Government Shutdown Averted, TA Benefits Reinstated (NAICU.edu)
SENATE ACCEPTS MODIFIED COBURN NSF AMENDMENT TO CR
A measure limiting National Science Foundation funding for political science research projects passed the Senate on Wednesday. Sen. Tom Coburn (R-Okla.) submitted a series of amendments to the Continuing Appropriations Act of 2013, the Senate bill to keep the government running past March 27. One of those amendments, approved by the Senate by unanimous consent, would prohibit the NSF from funding through the Political Science Program unless a project is certified as “promoting national security or the economic interests of the United States.”
The amendment, which was approved by a voice vote, was a modified version that was a compromise between Senator Coburn and Senator Barbara Mikulski (D-MD), chair of the Senate Appropriations Committee. The original version of the amendment would have eliminated all funding from the Political Science Program ($10 million), diverting $7 million of the total to the National Cancer Institute.
OFR joined the university research community in urging Senators to oppose the amendment, and will continue to monitor this issue as NSF moves forward with implementation of the language.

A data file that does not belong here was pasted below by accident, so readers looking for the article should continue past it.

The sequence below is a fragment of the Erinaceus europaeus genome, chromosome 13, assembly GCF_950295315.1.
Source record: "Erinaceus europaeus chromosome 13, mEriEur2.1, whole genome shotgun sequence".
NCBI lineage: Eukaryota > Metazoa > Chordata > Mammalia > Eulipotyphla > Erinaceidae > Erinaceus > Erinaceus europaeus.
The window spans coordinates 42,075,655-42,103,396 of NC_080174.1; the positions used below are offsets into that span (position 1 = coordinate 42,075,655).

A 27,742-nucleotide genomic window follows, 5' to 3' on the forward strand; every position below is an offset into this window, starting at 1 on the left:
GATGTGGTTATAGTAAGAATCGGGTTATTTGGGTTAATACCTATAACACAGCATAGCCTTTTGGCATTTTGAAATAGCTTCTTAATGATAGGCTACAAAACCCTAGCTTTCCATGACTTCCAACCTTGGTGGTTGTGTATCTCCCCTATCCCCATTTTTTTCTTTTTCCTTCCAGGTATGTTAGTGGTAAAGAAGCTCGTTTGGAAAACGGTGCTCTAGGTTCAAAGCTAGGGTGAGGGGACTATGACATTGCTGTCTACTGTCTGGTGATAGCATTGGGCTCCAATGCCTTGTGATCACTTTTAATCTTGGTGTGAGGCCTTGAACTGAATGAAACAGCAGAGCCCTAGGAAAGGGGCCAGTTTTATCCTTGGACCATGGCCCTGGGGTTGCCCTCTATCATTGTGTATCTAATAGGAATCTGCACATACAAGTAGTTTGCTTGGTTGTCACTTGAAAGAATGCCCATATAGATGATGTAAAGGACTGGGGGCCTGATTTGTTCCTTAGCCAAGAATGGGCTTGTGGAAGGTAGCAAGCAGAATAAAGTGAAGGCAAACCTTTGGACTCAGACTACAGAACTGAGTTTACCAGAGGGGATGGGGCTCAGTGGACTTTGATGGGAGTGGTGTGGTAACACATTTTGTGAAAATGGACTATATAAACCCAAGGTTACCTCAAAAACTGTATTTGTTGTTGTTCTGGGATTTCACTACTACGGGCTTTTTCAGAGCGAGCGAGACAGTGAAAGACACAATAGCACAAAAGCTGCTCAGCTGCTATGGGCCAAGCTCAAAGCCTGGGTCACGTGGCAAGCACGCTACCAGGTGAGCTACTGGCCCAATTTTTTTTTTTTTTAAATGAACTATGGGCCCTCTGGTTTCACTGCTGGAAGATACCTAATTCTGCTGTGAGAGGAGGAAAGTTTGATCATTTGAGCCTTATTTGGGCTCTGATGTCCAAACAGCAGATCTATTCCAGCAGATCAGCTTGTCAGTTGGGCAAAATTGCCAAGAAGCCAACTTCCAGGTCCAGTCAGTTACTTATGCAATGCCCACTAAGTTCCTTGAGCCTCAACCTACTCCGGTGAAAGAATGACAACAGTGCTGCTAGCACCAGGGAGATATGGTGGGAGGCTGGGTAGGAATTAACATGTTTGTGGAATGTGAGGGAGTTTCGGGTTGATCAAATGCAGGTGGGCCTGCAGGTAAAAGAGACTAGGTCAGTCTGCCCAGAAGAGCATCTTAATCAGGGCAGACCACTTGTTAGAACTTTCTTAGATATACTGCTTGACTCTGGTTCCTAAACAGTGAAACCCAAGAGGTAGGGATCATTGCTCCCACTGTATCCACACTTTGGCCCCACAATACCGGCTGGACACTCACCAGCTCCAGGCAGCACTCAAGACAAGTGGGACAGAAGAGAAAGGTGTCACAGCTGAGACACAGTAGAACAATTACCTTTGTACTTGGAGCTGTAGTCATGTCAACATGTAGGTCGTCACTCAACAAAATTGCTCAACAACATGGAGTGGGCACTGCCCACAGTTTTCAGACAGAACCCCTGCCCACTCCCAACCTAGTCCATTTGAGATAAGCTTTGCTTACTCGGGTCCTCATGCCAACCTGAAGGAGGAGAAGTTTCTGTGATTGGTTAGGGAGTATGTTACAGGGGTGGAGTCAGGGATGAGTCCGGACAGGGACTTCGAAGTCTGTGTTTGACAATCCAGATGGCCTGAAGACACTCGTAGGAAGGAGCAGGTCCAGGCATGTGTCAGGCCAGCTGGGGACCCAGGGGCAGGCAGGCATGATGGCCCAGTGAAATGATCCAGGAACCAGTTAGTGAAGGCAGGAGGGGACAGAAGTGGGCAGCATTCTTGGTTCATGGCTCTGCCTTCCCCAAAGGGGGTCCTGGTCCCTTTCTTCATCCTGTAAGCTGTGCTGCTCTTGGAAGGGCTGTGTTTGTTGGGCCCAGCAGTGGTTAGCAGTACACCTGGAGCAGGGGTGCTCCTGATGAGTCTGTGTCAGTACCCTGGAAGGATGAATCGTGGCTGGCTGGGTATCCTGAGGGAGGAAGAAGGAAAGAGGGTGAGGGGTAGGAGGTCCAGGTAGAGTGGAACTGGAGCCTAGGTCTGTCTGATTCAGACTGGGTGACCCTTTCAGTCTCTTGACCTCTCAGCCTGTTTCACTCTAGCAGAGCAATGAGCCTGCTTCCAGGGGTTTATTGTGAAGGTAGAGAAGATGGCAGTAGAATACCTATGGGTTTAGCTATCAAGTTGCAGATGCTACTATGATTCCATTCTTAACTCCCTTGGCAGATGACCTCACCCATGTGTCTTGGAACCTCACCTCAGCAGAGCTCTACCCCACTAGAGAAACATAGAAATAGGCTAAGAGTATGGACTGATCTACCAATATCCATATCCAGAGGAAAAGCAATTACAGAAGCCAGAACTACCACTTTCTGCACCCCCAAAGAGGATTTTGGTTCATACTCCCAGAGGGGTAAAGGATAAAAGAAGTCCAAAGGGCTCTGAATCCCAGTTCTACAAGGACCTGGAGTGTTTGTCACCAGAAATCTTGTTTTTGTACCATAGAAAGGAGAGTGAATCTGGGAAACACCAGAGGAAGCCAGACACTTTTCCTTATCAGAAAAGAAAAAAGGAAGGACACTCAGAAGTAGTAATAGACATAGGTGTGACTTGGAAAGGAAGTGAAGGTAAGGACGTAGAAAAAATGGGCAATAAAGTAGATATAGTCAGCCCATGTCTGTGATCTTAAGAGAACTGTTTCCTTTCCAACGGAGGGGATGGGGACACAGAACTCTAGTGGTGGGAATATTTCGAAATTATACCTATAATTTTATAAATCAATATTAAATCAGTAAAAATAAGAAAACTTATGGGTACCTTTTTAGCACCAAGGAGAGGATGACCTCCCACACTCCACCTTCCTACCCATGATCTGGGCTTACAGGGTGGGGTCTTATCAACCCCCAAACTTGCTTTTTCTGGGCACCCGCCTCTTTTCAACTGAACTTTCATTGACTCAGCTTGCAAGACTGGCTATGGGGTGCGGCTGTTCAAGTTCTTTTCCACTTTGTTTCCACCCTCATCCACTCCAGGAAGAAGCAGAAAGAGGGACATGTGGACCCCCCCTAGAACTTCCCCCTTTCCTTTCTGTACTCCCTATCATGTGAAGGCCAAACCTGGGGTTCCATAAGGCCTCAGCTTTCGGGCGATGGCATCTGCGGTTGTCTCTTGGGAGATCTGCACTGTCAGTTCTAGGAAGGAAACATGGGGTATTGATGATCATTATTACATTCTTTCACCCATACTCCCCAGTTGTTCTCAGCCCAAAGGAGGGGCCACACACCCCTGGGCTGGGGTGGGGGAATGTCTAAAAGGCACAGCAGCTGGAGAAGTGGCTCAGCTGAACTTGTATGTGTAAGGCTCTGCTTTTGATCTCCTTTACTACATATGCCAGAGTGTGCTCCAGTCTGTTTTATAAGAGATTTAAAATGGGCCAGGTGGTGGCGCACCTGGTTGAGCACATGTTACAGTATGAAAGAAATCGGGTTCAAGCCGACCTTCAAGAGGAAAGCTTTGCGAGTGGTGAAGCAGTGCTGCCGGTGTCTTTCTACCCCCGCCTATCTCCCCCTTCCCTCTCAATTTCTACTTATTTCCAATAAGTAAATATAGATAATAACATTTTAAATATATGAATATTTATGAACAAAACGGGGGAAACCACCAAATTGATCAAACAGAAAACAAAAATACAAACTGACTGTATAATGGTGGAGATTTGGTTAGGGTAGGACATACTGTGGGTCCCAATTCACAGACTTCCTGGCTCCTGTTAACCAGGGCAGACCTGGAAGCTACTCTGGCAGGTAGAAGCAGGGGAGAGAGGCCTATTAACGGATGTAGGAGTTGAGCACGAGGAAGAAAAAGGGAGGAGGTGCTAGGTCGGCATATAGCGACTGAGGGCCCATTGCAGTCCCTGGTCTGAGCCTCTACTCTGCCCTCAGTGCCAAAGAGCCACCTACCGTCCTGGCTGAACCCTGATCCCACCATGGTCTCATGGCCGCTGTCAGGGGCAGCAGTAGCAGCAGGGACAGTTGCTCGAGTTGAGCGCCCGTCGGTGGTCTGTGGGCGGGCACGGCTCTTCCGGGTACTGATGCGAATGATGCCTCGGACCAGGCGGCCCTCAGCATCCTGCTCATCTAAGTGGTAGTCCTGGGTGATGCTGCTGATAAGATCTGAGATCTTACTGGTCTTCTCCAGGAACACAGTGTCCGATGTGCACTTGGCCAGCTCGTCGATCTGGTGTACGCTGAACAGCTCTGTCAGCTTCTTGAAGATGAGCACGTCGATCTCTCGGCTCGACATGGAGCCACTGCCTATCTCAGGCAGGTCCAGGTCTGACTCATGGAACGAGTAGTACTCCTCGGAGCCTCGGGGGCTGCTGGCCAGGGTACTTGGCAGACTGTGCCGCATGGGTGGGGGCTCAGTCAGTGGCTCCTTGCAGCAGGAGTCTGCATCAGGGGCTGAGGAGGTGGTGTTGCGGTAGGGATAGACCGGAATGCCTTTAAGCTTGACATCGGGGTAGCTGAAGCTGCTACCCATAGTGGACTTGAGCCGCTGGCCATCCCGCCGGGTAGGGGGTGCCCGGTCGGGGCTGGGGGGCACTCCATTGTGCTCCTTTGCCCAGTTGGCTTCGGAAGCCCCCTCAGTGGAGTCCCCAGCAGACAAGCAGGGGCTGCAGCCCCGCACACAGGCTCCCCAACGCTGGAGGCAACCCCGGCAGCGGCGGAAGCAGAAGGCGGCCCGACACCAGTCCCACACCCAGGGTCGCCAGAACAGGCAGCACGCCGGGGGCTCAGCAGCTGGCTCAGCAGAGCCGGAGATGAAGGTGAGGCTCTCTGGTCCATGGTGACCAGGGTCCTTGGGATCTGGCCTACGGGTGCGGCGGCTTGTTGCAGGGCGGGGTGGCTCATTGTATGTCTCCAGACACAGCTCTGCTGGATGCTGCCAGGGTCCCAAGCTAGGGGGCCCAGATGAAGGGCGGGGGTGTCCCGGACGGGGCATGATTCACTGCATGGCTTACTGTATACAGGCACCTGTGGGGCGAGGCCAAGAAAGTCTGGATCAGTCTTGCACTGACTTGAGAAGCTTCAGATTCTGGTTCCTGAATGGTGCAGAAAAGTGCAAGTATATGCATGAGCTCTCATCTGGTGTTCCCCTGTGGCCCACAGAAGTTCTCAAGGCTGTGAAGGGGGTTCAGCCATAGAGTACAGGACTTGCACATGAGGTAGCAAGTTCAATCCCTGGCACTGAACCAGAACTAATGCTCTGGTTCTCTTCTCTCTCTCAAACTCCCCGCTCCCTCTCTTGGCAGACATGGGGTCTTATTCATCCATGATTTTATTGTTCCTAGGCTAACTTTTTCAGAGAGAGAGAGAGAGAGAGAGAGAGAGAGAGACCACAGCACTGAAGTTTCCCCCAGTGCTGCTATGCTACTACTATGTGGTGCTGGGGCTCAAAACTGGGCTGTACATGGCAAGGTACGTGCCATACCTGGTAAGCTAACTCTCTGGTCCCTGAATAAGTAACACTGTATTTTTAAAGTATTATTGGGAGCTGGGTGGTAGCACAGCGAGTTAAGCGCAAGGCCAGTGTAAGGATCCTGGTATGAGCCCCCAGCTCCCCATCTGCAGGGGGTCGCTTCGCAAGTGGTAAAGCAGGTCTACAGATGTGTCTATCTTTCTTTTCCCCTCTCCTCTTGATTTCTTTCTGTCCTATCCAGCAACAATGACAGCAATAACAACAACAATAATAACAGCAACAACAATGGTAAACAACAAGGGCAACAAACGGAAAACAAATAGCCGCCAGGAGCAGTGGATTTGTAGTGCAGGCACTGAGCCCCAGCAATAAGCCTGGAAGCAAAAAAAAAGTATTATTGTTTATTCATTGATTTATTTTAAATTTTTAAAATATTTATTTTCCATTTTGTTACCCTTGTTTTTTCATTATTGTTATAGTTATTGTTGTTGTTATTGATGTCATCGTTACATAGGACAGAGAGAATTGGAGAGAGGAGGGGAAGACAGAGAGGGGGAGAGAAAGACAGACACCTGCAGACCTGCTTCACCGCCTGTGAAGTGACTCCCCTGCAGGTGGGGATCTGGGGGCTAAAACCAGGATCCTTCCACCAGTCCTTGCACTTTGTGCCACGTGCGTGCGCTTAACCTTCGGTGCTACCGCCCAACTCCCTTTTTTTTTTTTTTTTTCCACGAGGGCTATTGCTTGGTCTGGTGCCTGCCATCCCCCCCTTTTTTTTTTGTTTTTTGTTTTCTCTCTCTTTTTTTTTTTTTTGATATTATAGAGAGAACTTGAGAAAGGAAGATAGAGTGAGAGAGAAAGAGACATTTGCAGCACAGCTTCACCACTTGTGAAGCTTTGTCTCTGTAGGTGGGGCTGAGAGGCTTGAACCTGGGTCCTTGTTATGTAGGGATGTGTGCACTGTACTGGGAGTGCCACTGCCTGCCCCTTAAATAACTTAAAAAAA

Text of Amendment (apsanet.org)
Tom Coburn Amendment Limiting NSF Research Funding Passes Senate (huffingtonpost)
AAU Letter Expressing Opposition to Coburn-McCain Amendment (pdf)
SENATOR HAGAN’S TUITION ASSISTANCE AMENDMENT INCLUDED IN CR
A bipartisan amendment to restore Tuition Assistance for service members, introduced by Senators Kay R. Hagan (D-NC) and Jim Inhofe (R-OK), passed the Senate and was included in the final version of the six-month continuing resolution (CR) to fund the federal government for the remainder of the 2013 fiscal year.
Hagan’s Bipartisan Tuition Assistance Amendment Passes Senate (Hagan.senate.gov)